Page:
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There are Three Ways of Being Folk
- by Chris Sugden
Issue 20 March/April '97

The first Way is to perform "folk" material. This can be traditional, as defined by Cecil Sharp or whoever (a much dodgier definition than many realise), or it can be what we used to call contemporary, as defined by just about anybody who chooses to stand up and claim folkdom. This approach, however, has equal and opposite problems. In one direction it can lead to the famously stated idea that all songs are folk songs because "I ain't never heard a horse sing", which has been used over the years to excuse almost everything. In the other direction people become folkier-than-thou, which can be annoying, and occasionally amusing (Tom Brown, who learned his songs on the herring drifters, once finished singing a song only to be told earnestly that he'd got the last verse wrong! Then again, the late lamented John Purdy was distraught to learn that Keith Marsden had written the song "Bring Us A Barrel", as it was part of his repertoire, but "No song under 150 years old is worth knowing"). And somewhere in between the two are all those interminable arguments about "What is folk?" that used to go on.

The second Way is to be involved in the "folk scene". This, of course, is a social rather than a musical definition, and that can lead to all sorts of musical and non-musical consequences. It led to Bob Dylan being booed at the Albert Hall for betraying the gang and electric (if only he'd waited a bit he could still be a folkie today). It led to Richard Thompson - a man who has clearly been influenced by folk song - making the first track on his first solo album side-swipe at the scene in the form of "Roll Over Vaughan-Williams". It led somewhere bizarrely to Norma Waterson's distinctly non-folk album being chosen as Folk Roots' album of the year in 1996 (she even tried to argue on Women's House that is was a sort of folk album. There's that singing horse again). Conversely, it means that none of the "unplugged" music of recent years has been considered "folk".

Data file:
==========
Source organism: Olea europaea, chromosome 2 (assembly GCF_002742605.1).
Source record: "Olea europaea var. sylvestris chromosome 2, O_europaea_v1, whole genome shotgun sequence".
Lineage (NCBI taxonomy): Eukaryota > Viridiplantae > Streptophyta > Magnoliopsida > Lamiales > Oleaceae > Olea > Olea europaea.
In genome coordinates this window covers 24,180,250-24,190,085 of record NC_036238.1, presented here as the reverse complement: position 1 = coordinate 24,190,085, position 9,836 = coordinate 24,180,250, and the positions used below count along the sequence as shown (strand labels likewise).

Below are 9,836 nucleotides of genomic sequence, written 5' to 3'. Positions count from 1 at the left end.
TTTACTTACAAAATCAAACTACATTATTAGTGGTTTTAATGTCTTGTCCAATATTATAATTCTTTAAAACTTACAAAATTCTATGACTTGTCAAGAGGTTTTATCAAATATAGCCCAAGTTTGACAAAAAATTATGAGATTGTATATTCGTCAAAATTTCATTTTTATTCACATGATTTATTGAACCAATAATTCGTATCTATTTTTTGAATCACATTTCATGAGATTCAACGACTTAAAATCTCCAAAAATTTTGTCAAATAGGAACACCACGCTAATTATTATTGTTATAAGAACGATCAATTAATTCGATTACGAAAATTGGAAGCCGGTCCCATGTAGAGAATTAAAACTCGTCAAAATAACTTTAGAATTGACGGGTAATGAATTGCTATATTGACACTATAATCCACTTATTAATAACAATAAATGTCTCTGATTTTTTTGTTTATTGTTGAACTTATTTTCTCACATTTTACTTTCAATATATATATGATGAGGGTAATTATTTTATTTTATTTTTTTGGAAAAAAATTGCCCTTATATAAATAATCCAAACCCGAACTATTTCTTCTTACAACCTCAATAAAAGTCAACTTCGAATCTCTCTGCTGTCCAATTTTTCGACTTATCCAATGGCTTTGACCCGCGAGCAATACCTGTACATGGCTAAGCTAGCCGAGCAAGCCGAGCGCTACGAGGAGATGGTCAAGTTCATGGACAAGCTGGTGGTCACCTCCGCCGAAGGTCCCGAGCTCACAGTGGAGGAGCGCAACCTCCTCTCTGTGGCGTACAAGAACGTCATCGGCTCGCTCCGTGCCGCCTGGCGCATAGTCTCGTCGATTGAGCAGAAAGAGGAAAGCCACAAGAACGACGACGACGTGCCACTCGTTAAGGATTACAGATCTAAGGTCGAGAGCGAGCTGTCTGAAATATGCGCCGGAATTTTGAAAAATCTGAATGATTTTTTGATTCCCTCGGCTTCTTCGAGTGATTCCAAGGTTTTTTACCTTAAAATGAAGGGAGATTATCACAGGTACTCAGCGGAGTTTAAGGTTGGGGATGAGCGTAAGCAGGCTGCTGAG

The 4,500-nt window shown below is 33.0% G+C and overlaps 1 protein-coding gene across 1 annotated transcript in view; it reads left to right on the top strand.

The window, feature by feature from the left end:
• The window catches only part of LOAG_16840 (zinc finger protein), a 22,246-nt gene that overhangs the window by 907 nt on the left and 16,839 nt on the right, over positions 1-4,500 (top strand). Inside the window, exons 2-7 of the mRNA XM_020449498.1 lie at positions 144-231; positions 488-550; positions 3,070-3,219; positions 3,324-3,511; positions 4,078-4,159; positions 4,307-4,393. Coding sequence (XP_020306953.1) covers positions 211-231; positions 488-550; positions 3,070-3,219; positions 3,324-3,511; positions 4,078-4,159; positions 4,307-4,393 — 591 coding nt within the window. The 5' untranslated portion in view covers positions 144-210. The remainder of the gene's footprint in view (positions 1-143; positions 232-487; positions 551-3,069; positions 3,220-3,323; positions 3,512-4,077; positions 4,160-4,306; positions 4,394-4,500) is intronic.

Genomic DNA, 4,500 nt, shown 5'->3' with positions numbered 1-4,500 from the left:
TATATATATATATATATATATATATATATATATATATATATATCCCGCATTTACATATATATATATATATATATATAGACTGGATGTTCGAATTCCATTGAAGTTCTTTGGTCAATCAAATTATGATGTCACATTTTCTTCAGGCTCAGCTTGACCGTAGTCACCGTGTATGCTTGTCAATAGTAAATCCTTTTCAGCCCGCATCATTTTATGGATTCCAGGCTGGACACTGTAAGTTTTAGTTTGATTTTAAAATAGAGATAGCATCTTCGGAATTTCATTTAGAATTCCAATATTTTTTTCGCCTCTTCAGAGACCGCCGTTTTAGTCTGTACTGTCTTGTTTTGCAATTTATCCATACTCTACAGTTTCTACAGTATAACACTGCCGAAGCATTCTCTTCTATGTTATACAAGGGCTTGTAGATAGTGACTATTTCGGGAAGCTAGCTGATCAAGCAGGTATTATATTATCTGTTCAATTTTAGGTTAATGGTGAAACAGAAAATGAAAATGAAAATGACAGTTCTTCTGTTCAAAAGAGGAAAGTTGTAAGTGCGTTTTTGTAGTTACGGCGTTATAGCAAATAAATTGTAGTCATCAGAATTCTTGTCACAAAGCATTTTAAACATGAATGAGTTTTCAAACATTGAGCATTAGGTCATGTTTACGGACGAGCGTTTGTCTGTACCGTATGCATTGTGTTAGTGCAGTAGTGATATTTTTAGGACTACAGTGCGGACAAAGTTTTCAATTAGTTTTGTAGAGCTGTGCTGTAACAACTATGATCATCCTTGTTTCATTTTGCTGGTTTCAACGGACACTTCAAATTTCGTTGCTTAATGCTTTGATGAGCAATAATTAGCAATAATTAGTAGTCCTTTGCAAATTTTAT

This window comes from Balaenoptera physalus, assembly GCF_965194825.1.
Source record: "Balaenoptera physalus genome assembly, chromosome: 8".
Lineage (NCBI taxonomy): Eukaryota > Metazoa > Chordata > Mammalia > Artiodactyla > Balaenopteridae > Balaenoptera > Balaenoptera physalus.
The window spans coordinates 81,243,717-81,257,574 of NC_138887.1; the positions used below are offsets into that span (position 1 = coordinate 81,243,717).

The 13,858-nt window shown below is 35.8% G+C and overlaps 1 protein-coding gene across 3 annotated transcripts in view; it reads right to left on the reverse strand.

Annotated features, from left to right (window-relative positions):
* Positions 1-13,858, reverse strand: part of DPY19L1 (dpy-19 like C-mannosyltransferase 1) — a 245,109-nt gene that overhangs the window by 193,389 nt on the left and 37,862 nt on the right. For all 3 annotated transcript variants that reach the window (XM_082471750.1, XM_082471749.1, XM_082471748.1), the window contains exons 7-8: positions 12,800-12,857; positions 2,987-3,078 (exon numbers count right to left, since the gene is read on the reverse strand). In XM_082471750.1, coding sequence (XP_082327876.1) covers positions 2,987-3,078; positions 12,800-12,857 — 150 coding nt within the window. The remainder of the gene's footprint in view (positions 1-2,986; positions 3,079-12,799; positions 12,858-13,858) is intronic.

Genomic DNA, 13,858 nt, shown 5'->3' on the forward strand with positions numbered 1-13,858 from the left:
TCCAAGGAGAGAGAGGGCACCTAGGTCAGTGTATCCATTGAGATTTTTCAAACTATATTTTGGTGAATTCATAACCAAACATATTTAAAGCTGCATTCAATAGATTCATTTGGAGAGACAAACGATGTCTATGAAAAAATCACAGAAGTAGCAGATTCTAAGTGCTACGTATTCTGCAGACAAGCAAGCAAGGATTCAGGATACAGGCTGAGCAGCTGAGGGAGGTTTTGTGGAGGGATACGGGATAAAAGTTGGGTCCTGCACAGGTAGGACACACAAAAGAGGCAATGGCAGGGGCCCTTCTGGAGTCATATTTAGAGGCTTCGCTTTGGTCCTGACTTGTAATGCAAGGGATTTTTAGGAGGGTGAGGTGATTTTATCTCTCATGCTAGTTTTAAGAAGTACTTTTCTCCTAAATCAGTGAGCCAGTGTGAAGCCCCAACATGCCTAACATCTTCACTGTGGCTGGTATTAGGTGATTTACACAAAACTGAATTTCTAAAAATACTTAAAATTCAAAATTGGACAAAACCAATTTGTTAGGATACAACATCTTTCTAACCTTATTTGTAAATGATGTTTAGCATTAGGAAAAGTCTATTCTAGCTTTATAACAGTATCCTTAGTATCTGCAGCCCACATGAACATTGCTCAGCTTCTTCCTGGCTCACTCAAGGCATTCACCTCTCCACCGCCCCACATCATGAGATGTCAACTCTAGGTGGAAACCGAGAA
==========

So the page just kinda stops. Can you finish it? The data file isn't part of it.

The second Way is the most commonly used Way today. It solves a lot of problems - or at least it sweeps them under the carpet. But musically this definition of folk has now spread so wide as to be almost meaningless.

And so we come to the third Way - performing in a manner consonant with or informed by the folk tradition. This raises its own problems, but they are much more interesting ones than those which arise under Ways one and two.

For instance, a recent piece of mine about the folk revival caused a bit of a stir, and one or two people took up the cudgels with me, but it turned out that they had misunderstood my distinction between the revival and the tradition. This confusion is, of course, quite possible under Way number one.

For instance, Tykes' News has recently been much exercised about the quality of folk clubs, following a letter from someone who had visited such an institution to hear guitarist John James. Now I love John, and think he's one of the wittiest people alive (I'm not qualified to judge him as a guitarist), but "folk"? That can only be arrived at by working under Way number two.

I blame Cecil Sharp. He was desperate to save folk song from oblivion, but he was also rather keen to save it from the people who were singing it. so, to a great extent, it was Way number one which defined folk, until the folk boom of the fifties and sixties brought in Way number two. But those people that Cecil and the rest saved the songs from most likely went by Way number three. They would include in their repertoire whatever seemed to be suitable to their style of singing - including much that Cecil decided wasn't folk song and so discarded.

And they had a particularly unmusical approach. "Velvet" Brightwell of Suffolk famously said "I used to be reckoned a good singer before them tunes come in", and Tim Laycock told me recently of some old people who response to his singing of an unaccompanied (but not traditional) song was "It's really nice to hear a song without any music because then you can listen to the story".

But now, when I go to a folk festival and listen to what's happening in singing workshops, I more often than not hear people being taught to sing tunes rather than words. So, did "Velvet" have it right. Have "them tunes" taken over irreversibly?

I hope not. And i have a vision. I think that we could work towards a folk equivalent of real ale. Real ale aims to be an honest, natural product, not altered to suit some idea of modern tastes. It is appreciated by a minority, but is still commercially viable, and promoted for its own intrinsic qualities. Our music could be like that. Then we wouldn't have to reduce it to the lowest common denominator in order to suit the mass market. We could promote it on its own strengths. We could allow it to be an acquired taste.

The Campaign for Real Folk - I'll drink to that. Bring me a Barrel, and make it cast conditioned.

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